479514 Influence of Physical Microstructure and Surface Properties on the Drying Rate of Water from Simulated Soil Micromodels

Monday, November 14, 2016
Grand Ballroom B (Hilton San Francisco Union Square)
Daniel P. Dougherty1, Brian C. Cruz2, Yi-Syuan Guo1 and Leslie M. Shor1, (1)Department of Chemical and Biomolecular Engineering, University of Connecticut, Storrs, CT, (2)Civil and Environmental Engineering Department, University of Connecticut, Storrs, CT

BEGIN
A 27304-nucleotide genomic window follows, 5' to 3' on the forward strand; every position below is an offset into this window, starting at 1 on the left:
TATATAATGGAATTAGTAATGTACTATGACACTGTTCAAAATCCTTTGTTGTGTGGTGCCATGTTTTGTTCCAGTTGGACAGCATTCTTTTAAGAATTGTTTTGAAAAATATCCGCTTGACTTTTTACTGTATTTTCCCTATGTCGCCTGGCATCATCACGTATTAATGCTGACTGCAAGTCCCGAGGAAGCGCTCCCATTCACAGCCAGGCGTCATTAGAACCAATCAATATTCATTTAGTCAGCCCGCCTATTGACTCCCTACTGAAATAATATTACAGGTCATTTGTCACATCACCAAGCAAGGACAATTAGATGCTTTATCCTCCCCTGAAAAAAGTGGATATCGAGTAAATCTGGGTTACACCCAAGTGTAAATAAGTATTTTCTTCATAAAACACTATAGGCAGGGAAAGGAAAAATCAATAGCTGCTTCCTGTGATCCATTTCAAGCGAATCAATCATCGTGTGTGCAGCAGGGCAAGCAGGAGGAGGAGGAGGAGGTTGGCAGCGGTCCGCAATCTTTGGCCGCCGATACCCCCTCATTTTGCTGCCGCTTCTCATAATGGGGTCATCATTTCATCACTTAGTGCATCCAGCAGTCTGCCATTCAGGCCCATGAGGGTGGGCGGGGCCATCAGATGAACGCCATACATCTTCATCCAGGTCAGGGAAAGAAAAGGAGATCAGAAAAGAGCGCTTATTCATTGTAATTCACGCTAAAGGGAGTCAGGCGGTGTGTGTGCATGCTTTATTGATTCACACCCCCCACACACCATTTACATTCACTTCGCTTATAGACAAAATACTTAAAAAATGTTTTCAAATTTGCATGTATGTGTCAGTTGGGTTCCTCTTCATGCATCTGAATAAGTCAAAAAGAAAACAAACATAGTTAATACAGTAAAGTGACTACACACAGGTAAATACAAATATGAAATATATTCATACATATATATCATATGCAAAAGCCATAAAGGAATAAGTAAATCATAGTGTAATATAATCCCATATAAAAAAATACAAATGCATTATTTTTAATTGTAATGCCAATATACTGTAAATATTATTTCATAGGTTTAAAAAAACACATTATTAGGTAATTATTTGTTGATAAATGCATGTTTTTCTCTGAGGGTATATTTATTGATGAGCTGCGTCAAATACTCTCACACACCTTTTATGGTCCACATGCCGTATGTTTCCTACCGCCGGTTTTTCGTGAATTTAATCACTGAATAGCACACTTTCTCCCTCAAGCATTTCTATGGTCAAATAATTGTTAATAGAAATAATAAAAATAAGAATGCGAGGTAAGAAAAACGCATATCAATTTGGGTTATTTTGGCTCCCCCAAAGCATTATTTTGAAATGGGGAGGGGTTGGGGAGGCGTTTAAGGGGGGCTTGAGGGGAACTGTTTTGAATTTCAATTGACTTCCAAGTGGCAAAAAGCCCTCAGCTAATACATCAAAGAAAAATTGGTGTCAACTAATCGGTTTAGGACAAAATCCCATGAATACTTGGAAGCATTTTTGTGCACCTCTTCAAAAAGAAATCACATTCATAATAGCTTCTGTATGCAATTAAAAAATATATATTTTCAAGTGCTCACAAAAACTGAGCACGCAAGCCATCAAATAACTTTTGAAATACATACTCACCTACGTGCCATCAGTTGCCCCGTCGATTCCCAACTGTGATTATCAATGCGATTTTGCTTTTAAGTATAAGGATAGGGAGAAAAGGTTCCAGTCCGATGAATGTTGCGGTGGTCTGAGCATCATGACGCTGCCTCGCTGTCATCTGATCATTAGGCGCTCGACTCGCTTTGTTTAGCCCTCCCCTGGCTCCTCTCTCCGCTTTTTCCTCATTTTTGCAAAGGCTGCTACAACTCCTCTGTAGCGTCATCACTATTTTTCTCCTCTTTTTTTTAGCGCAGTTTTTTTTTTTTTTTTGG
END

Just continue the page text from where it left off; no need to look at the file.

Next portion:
Bacteria have been shown to regulate moisture content in soil through the secretion of extracellular polysaccharides (EPS), a polymeric substance whose properties vary with bacterial species and environmental conditions. The presence of small amounts of EPS have been shown to significantly increase water retention in the rhizosphere soil compared with nearby bulk soil that is lacking EPS. The mechanism whereby EPS promotes increased moisture content may include (i) water being held within the swelling polymer matrix during wet conditions and remaining hydrated during dry soil conditions, (ii) promotion of soil particle aggregation which increases the capillary forces on water in small intra-particle soil pores, and (iii) altered soil surface properties, including soil water repellency. Studies conducted using bulk soil may struggle to differentiate among these mechanisms. Here we employed emulated soil micromodels with systematically controlled EPS effects such as soil structure and surface properties to better elucidate the mechanism for EPS-mediated water retention in the rhizosphere. Micromodels were fabricated with aggregated or non-aggregated structures by modifying the spatial distribution of an identical sandy loam-sized particle arrangement between micromodel designs. Micromodels of each design were then surface-treated to exhibit properties of rhizosphere versus bulk soil. Micromodels were initially fully saturated and then allowed to dry in a temperature and humidity controlled environment. Results showed that micromodels with more hydrophobic surfaces took four times longer to completely dry compared to micromodels with less hydrophobic surfaces. Furthermore, microstructure geometry was found to control the spatial distribution of moisture within soil micromodels. These results illustrate the mechanisms whereby soil structure and surface properties influences the drying process in the rhizosphere. Future studies should focus on the effects that different chemical constituents found in bacterial secretions may have on moisture retention using this emulated soil micromodel approach.

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